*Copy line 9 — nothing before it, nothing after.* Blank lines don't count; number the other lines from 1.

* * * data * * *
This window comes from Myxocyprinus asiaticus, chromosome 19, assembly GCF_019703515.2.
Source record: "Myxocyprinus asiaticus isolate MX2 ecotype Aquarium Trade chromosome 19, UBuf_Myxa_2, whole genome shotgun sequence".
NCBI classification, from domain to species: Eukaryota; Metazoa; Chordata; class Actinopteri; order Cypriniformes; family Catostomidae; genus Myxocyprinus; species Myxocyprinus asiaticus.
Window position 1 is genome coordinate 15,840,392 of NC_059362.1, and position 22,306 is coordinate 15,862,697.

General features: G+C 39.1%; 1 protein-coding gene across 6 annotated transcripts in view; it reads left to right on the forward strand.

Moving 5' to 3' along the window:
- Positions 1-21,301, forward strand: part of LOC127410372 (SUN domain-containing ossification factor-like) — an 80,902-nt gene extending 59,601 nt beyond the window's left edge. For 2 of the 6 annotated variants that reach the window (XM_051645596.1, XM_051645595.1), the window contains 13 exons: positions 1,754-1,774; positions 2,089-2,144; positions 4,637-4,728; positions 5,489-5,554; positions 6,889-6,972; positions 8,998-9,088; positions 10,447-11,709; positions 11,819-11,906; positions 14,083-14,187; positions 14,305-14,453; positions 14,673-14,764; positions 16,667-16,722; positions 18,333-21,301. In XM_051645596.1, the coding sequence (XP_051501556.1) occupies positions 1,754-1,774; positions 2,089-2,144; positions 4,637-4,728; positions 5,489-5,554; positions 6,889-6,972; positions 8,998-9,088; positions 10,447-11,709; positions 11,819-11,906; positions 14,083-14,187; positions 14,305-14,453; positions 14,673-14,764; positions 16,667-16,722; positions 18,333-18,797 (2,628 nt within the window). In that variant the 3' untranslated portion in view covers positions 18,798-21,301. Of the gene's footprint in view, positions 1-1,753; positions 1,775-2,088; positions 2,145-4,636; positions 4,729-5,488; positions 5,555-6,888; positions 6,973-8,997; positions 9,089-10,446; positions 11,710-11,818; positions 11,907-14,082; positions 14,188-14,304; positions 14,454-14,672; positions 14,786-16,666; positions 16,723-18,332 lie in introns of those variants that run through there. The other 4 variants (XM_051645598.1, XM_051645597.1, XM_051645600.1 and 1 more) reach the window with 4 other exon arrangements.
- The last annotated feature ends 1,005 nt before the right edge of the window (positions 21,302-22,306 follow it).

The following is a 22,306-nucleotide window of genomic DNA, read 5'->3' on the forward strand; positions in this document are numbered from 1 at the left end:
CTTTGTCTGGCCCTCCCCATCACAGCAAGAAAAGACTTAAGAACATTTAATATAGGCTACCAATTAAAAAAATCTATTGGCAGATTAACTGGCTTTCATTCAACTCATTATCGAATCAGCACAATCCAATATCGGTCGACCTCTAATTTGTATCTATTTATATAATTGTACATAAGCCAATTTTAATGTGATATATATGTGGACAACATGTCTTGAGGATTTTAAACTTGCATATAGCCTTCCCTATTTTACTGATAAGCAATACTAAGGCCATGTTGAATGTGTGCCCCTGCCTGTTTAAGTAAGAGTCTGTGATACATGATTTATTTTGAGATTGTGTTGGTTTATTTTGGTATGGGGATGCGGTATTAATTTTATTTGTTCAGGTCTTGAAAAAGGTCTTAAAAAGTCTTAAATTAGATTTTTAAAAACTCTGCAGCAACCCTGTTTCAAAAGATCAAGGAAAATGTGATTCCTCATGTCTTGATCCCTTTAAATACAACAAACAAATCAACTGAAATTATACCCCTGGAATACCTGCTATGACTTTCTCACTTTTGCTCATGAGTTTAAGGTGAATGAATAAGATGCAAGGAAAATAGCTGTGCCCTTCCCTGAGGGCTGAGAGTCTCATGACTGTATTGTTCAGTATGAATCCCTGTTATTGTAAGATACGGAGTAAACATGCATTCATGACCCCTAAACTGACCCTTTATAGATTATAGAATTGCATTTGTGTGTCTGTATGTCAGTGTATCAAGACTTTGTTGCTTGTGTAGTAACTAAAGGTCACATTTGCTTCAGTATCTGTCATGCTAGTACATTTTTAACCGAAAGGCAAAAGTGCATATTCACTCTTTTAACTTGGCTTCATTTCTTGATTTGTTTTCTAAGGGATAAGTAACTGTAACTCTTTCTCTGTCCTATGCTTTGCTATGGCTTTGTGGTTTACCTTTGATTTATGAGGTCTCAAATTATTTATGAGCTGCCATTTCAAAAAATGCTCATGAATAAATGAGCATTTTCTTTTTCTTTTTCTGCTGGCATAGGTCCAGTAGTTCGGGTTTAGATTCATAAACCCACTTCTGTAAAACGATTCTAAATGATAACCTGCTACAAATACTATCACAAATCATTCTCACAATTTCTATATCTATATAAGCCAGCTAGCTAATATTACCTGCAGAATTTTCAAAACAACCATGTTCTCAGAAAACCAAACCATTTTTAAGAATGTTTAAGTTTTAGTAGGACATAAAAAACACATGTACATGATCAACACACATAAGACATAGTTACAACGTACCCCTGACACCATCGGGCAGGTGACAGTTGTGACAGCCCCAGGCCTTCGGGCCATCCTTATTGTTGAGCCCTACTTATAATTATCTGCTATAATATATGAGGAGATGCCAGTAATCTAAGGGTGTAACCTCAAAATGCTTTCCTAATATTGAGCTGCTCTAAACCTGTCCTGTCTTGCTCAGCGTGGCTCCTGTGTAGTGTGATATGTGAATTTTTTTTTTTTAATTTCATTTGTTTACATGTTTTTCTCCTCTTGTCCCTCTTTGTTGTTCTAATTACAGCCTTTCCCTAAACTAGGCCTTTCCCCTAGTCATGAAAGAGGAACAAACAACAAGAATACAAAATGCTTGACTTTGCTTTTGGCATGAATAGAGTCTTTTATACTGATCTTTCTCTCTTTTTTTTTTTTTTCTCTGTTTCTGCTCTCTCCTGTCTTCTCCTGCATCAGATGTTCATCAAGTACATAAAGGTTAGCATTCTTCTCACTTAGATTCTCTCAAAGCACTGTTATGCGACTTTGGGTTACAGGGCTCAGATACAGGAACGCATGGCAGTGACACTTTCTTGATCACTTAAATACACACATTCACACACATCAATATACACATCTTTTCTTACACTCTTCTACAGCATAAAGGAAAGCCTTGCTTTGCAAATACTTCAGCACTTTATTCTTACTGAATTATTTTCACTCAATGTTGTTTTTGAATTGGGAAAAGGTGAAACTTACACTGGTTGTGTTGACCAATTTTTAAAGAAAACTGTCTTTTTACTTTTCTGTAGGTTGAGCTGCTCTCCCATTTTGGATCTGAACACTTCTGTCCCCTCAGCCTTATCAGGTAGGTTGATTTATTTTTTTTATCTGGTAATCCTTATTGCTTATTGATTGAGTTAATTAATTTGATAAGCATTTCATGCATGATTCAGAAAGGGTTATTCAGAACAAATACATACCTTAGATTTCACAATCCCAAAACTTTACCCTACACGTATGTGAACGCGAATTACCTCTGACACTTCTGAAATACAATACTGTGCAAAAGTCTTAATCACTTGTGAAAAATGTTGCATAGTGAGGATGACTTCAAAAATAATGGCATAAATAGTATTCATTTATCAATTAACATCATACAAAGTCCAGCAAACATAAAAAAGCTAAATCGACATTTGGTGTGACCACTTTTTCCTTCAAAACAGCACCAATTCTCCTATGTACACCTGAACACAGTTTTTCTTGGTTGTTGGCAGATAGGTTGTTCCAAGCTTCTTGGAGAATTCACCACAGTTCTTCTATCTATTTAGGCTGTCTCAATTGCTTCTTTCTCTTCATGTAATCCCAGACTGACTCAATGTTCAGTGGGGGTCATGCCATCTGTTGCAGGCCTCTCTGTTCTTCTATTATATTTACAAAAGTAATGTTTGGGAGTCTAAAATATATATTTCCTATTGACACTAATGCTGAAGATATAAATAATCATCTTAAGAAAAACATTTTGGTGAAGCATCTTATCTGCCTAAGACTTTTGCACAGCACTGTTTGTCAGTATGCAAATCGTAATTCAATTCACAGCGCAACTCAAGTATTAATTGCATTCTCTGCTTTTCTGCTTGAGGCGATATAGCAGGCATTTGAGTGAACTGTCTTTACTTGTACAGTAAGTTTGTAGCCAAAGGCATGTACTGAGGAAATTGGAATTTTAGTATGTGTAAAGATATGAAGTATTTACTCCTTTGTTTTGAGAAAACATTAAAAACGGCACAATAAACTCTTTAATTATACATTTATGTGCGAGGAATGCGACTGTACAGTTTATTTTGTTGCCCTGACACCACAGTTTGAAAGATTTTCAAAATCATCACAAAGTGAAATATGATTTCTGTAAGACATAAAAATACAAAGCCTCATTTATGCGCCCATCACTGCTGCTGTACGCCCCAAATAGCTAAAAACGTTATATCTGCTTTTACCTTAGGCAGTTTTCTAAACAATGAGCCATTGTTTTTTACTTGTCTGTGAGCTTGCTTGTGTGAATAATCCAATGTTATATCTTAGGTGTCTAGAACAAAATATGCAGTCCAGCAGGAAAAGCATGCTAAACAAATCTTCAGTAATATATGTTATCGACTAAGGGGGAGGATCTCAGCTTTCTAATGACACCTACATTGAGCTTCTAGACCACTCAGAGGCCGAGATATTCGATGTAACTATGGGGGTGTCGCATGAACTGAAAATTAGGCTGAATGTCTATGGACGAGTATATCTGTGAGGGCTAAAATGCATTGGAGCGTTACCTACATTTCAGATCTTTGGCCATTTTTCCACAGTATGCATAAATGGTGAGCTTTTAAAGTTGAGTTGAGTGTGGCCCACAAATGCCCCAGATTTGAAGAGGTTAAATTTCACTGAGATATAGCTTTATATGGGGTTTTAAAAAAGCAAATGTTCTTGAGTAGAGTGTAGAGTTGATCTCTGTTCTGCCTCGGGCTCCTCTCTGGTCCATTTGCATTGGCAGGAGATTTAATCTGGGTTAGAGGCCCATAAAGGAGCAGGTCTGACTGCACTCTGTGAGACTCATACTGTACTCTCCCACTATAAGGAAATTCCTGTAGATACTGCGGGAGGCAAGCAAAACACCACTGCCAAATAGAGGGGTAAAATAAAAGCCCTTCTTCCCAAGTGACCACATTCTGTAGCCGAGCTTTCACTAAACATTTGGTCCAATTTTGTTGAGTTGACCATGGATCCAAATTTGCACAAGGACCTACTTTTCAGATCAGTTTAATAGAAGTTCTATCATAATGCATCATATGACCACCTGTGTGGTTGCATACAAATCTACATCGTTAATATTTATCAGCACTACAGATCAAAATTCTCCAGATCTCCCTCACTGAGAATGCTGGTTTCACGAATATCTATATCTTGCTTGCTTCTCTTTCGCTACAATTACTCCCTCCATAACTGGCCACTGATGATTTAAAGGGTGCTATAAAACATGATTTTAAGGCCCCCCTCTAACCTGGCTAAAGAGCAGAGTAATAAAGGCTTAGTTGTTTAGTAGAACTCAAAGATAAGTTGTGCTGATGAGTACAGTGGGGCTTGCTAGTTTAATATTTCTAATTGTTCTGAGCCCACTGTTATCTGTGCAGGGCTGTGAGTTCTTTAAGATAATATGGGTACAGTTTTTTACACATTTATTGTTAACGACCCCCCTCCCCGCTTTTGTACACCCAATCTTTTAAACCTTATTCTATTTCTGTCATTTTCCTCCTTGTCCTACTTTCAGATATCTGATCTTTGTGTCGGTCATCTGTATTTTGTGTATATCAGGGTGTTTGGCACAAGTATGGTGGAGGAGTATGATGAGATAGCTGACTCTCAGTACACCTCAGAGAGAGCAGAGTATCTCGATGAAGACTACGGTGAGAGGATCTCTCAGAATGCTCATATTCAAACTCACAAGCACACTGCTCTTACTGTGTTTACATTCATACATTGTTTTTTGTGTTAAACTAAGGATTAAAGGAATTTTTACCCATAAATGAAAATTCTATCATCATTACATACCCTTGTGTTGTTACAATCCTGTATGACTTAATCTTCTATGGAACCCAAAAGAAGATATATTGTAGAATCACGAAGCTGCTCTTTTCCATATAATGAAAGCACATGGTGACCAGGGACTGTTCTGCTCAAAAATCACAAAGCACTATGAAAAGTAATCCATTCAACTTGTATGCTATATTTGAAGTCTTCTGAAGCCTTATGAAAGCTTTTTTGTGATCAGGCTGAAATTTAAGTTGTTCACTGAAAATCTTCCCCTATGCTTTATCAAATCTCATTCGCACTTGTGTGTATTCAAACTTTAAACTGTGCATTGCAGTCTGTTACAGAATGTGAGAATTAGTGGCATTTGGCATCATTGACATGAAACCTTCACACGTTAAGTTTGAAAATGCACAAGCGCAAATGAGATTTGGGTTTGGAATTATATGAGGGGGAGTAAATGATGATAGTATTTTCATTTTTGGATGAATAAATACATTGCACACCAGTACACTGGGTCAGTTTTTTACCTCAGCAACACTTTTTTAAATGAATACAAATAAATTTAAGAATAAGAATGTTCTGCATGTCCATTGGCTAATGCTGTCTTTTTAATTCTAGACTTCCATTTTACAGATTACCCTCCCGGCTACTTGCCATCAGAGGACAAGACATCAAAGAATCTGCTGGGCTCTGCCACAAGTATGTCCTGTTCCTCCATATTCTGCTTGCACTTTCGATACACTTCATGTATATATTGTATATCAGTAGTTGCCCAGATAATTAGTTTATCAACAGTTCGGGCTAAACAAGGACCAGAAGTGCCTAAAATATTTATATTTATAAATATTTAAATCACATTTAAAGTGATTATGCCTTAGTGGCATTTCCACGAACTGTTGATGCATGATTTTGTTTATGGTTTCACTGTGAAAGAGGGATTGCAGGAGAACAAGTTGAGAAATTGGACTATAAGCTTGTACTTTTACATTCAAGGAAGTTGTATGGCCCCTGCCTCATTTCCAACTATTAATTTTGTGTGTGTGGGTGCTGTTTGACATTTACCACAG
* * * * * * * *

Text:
The following is a 22,306-nucleotide window of genomic DNA, read 5'->3' on the forward strand; positions in this document are numbered from 1 at the left end: